Claymont
Shellpot Branch
Wilmington
Wilmington to Baltimore
Philadelphia Subdivision
Shellpot Branch
Churchmans Crossing
Delmarva Secondary
Newark
MD/DE border
Perryville  Port Road Branch
Aberdeen
Edgewood
Martin State Airport
Port of Baltimore
Baltimore Penn Station
Baltimore to Washington
West Baltimore
Halethorpe
Camden Line
BWI Airport
Odenton
Bowie State
Pope's Creek Subdivision
Seabrook
New Carrollton
Landover Subdivision/Alexandria Extension
D.C./MD border
Camden Line
Brunswick Line
Washington Union Station
RF&P Subdivision
Map of Northeast Corridor, showing different milepost designations along the route

The Northeast Corridor was built by several railroads between the 1830s and 1917. The route was later owned by two railroads:

Boston-New York[edit]

New York-Washington, D.C.[edit]

Electrification 1905-1938[edit]

New York section[edit]

The New York Central Railroad (NYC) began planning electrification between Grand Central Terminal and the split at Mott Haven after the opening of the first electrified urban rail terminal in 1900, the Gare d'Orsay in Paris, France. Electricity was in use on some branch lines of the NYNH&H for interurban streetcars via third rail or trolley wire. An accident that killed 17 people on January 8, 1902 was blamed on smoke from steam locomotives; the resulting outcry led to a push for electric operation in Manhattan.[citation needed]

The first section was the Park Avenue Tunnel of the New York and Harlem Railroad, part of the New York Central and Hudson River Railroad (NYC) to its Grand Central Terminal in New York, and also used by the NH via trackage rights.

The NH announced in 1905 that it would electrify its main line from New York to Stamford, Connecticut. Along with the construction of the new Grand Central Terminal, opened in 1912, the NYC electrified its lines, beginning on December 11, 1906 with suburban multiple unit service to High Bridge on the Hudson Line. Electric locomotives began serving Grand Central February 13, 1907, and all NYC passenger service into Grand Central was electrified July 1. NH electrification began July 24 to New Rochelle, August 5 to Port Chester and October 6, 1907 the rest of the way to Stamford. Steam trains last operated into Grand Central on June 30, 1908, after which all NH passenger trains into Manhattan were electrified. On June 22, 1914 the NH electrification was extended to New Haven, which was the terminus of electrified service for over 80 years.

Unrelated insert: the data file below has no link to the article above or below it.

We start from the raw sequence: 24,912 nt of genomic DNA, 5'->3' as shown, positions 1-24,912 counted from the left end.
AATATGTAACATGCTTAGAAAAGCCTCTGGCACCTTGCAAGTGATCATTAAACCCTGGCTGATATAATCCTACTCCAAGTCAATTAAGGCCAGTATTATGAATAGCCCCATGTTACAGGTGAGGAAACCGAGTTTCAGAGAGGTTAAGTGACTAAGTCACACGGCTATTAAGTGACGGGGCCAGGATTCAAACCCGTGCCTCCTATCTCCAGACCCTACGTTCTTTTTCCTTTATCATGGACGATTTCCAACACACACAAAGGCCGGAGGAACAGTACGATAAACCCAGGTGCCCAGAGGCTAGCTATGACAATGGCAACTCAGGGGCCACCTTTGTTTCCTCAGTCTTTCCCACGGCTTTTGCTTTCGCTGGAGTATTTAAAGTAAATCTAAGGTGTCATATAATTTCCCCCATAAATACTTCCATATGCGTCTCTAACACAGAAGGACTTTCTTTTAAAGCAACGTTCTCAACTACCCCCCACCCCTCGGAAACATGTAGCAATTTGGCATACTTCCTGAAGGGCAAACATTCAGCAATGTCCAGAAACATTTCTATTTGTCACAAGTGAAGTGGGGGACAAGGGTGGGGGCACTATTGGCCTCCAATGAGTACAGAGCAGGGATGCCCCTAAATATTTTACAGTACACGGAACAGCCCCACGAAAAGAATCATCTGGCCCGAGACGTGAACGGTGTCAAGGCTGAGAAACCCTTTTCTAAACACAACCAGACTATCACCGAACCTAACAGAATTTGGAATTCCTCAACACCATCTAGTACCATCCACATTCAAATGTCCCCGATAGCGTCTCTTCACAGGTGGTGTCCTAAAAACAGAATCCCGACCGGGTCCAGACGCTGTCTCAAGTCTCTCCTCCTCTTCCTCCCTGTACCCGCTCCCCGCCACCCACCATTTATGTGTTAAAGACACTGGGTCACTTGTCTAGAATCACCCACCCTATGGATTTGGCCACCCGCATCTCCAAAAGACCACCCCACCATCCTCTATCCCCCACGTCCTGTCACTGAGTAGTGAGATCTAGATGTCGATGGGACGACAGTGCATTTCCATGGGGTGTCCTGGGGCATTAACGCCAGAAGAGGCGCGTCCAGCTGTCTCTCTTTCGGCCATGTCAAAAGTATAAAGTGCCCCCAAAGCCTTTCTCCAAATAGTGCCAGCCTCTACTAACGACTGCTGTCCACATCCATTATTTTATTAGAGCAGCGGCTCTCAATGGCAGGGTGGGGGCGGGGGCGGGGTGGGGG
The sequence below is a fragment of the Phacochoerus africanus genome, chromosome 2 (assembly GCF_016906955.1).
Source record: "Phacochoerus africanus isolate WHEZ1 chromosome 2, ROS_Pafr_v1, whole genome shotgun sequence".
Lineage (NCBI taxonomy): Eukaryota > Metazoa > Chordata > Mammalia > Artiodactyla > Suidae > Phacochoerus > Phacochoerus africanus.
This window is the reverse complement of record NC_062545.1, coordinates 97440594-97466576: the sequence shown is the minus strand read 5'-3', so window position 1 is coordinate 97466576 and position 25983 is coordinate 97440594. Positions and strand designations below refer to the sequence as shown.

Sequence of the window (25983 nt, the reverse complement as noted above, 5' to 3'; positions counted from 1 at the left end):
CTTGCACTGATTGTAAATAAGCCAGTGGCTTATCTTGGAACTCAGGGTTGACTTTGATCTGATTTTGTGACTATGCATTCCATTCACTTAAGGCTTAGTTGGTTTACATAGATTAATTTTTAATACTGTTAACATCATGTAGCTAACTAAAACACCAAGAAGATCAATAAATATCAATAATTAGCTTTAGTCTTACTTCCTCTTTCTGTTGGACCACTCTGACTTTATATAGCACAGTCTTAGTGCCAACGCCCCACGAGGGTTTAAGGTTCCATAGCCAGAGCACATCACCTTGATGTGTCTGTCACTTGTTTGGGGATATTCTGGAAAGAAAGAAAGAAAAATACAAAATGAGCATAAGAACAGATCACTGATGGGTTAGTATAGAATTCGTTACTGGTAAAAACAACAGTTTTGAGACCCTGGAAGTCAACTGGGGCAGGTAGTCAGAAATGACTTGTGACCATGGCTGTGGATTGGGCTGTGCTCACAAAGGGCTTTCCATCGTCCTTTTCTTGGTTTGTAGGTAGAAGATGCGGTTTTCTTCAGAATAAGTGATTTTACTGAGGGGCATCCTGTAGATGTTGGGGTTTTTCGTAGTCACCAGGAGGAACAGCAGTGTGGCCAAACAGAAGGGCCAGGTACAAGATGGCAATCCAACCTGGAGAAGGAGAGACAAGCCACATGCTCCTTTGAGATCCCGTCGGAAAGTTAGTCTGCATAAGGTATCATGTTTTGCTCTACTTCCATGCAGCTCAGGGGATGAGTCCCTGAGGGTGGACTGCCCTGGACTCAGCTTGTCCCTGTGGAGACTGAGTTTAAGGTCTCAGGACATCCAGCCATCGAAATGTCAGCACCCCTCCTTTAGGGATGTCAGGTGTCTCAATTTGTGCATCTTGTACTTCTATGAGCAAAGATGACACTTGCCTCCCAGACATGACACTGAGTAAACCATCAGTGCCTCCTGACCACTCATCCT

At the same time the PRR was building its Pennsylvania Station and electrified approaches, served by the PRR's lines in New Jersey and the Long Island Rail Road (LIRR). LIRR electric service began in 1905 on the Atlantic Branch from downtown Brooklyn past Jamaica, and in June 1910 on the branch to Long Island City, part of the main line to Penn Station. Penn Station opened September 8, 1910 for LIRR trains and November 27 for the PRR; trains of both railroads were powered by DC electricity from a third rail. PRR trains changed engines (electric to/from steam) at Manhattan Transfer; passengers could also transfer there to H&M trains to downtown Manhattan.

On July 29, 1911 NH began electric service on its Harlem River Branch, a suburban branch that would become a main line with the completion of the New York Connecting Railroad and its Hell Gate Bridge. The bridge opened on April 1, 1917, but was operated by steam with an engine change at Sunnyside Yard east of Penn Station until 1918.

Electrification of the portion north of New Haven to Providence and Boston had been planned by the NH, and authorized by the company's board of directors shortly before the U.S. entered World War I. This plan was not carried out because of the war and the company's financial problems.

New York to Washington electrification[edit]

"K" Tower, north of Washington Union Station, is the only remaining interlocking tower on the Northeast Corridor south of Philadelphia

In 1905, the PRR began to electrify its suburban lines at Philadelphia, an effort that eventually led to 11kV, 25Hz AC catenary from New York and Washington. Electric service began September 11, 1915, with multiple unit trains west to Paoli on the PRR Main Line (now the Keystone Corridor). Electric service to Chestnut Hill (now the Chestnut Hill West Line), including a stretch of the NEC, began March 30, 1918. Local electric service to Wilmington, Delaware, on the NEC began September 30, 1928, and to Trenton, New Jersey, on June 29, 1930.

Electrified service between Exchange Place, the Jersey City terminal, and New Brunswick, New Jersey began on December 8, 1932, including the extension of Penn Station electric service from Manhattan Transfer. On January 16, 1933, the rest of the electrification between New Brunswick and Trenton opened, giving a fully electrified line between New York and Wilmington. Trains to Washington began running under electricity to Wilmington on February 12, with the engine change moved from Manhattan Transfer to Wilmington. The same was done on April 9 for trains running west from Philadelphia, with the change point moved to Paoli.

In 1933, the electrification south of Wilmington was stalled by the Great Depression, but the PRR got a loan from Public Works Administration to resume work.[6] The tunnels at Baltimore were rebuilt, and electric service between New York and Washington began February 10, 1935. On April 7, the electrification of passenger trains was complete, with 639 daily trains: 191 hauled by locomotives and the other 448 under multiple-unit power. New York-Washington electric freight service began May 20 after the electrification of freight lines in New Jersey and Washington. Extensions to Potomac Yard across the Potomac River from Washington, as well as several freight branches along the way, were electrified in 1937 and 1938. The Potomac Yard retained its electrification until 1981.